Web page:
This week in rock history, Leonard Cohen stopped a riot, George Harrison was found guilty of plagiarism, U2 released their first record, Tina Turner reached Number One and Bruce Springsteen’s affair led to his divorce.
August 31, 1970: Leonard Cohen calms the rioting crowds of the Isle of Wight festival with a spontaneous 2 a.m. set
The third annual Isle of Wight festival was an extravagant failure: held on the largest island in England, and attended by an estimated 600,000 fans (100,000 more than Woodstock), the five-day concert lost huge amounts of money from trespassers who scaled the borders. Even more disastrously, its attendees rioted on the final day, upset by the wind-distorted soundsystem and roused into a frenzy by Jimi Hendrix’s aggressive performance.
At 2 a.m. on that final evening, the crowd began setting fires to equipment and pulling down fences. The festival’s organizers responded by waking up folk singer-songwriter Leonard Cohen and asking him to deliver an impromptu set to the agitated masses. The sleepy musician grabbed his guitar and took the stage; his gentle, courteous attitude toward the audience and elegantly spare takes on his poetic tunes (including “Bird on the Wire” and “Suzanne”) worked quiet magic on the mob. The 35-year-old Cohen kept the crowd spellbound, preventing further destruction and danger to all present; his legendary set is captured on the documentary Leonard Cohen: Live at the Isle of Wight 1970.
August 31, 1976: George Harrison is found guilty of “subconscious plagiarism” while writing his song “My Sweet Lord”
The quiet Beatle’s widespread hit, the devotional yet radio-friendly “My Sweet Lord,” established his popularity as a solo artist and furthered his interest in spiritual exploration through pop music. (It appeared on his 1970 triple album All Things Must Pass.) It also landed him in legal hot water when he was accused of plagiarizing a girl group’s song.
Bright Tunes Music, the company that owned the copyright to the Chiffons’ 1962 song “He’s So Fine,” filed an infringement suit against Harrison, maintaining that the singer/songwriter had copied much of the chorus for “My Sweet Lord.” Harrison denied the claim, entering in an arduous half-decade of legal battling with his lawyer, Allen Klein. Though they argued the case vigorously, the judge ruled Harrison guilty of “subconscious plagiarism” in 1976.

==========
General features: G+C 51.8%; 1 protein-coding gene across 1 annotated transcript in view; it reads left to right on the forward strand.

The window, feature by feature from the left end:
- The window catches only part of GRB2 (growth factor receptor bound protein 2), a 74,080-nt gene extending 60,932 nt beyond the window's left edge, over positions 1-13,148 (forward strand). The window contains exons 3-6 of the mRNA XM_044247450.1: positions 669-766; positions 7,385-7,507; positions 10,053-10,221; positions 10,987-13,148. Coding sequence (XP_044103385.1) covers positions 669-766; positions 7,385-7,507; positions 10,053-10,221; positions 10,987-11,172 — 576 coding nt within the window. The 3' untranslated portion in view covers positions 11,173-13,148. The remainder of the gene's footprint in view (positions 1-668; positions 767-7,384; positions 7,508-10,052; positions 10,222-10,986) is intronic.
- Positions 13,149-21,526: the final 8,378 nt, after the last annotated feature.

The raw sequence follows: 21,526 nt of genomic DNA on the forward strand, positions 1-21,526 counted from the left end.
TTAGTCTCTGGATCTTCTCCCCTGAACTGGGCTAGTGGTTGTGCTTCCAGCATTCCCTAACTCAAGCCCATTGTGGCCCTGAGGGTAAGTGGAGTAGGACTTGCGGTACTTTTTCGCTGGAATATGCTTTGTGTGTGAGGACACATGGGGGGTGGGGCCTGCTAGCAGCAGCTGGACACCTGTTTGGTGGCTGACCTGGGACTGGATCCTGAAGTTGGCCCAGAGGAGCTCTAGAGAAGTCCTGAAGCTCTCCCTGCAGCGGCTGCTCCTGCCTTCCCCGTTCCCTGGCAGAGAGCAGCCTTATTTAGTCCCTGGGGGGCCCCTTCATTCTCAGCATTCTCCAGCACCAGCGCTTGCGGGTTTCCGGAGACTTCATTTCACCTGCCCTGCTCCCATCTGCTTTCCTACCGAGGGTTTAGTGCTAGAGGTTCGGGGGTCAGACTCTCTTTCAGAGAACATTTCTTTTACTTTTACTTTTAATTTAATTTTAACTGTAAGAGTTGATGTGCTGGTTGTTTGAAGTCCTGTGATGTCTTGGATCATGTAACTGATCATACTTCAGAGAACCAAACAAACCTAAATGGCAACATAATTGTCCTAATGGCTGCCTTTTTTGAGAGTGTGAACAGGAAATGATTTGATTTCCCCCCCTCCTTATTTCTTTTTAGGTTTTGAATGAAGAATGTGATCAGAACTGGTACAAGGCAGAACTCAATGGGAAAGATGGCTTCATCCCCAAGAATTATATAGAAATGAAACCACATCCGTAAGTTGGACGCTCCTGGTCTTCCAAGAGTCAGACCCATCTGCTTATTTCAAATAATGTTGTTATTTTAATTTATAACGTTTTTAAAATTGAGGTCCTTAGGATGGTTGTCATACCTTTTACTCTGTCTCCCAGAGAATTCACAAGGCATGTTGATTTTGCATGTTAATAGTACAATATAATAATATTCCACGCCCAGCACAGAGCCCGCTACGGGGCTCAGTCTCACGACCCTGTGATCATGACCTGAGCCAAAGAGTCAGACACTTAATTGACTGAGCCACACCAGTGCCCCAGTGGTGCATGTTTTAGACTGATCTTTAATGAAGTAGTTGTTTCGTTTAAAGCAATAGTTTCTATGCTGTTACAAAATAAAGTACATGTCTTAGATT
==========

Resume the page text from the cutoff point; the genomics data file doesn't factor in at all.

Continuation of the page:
Before the court assigned damages, however, Klein complicated matters further when he purchased the copyright to “He’s So Fine” in 1978 – in essence, attempting to prolong litigation and cop another payday from Harrison. In 1981, the court ordered Harrison to pay Klein more than $580,000 for the song rights.
September 1, 1979: U2 releases their first EP, Three
Three years after they formed in drummer Larry Mullen’s kitchen, U2 released their first EP in Ireland. It was a modest success for the teenage lads, reaching Number 19 on the Irish singles charts and paving the way for their first shows outside their native Dublin.
Three (also referenced occasionally as U2-3) was named quite literally: It featured the trio of songs “Out of Control,” “Stories for Boys” and “Boy–Girl,” which the band played faithfully in their early days. Side A’s choice of “Out of Control,” a succinct punk-influenced track, held sentimental significance as it was written on Bono’s 18th birthday; the song reappeared with “Stories for Boys” on Boy, U2’s 1980 debut album.
U2 fans can still hear these formative jams occasionally in the globe-trotting group’s current live repertoire – the band chose “Out of Control” to close their headlining set at this year’s Glastonbury Festival in England.
September 1, 1984: Tina Turner reaches Number One with “What’s Love Got to Do With It?”
Tina Turner rose to fame throughout the 1960s and 1970s in the Ike and Tina Turner Revue, a rock and R&B combo with her abusive then-husband, Ike Turner. Her sexy outfits and dynamic stage persona made her an international star, and the couple released many enduring hits: “A Fool in Love”, “River Deep, Mountain High” and their ecstatic cover of Creedence Clearwater Revival’s “Proud Mary.”
Tina left Ike because of spousal abuse and drug addiction while the couple was in the middle of their 1976 tour. She fled with almost no money and spent the next several years attempting to rebuild her life and her career. In 1984, she released Private Dancer, her fifth studio album and one of the most remarkable comebacks in rock history. Its brazen single “What’s Love Got to Do with It?” reached Number One on the Billboard charts, Turner’s only song ever to do so; the album went five times platinum in the United States and netted four Grammys, giving Turner the solo superstardom she’d struggled so long to achieve.
August 30, 1988: Bruce Springsteen’s wife files for divorce after tabloids reveal the singer’s affair with his backing singer, Patti Scialfa
The Boss’s first marriage, to model/actress Julianne Phillips, lasted less than four years, but it gave the music world plenty to gossip about. The union met its demise when tabloid newspapers ran photographs linking Springsteen romantically to his backing singer, Patti Scialfa.
Much of the ensuing media frenzy was directed toward the disparities between the two women, who could not have been more different. Phillips was a classically beautiful socialite of privileged upbringing; the older Scialfa was a laid-back Jersey girl who dressed in denim and harmonized along with the Boss’s increasingly discontent lyrics. (It’s rumored that “Tunnel of Love” was written about Phillips.)
Springsteen and Phillips divorced in March of 1989. Soon after, Scialfa gave birth to her first child with Springsteen; the musicians married the following year and are still together.
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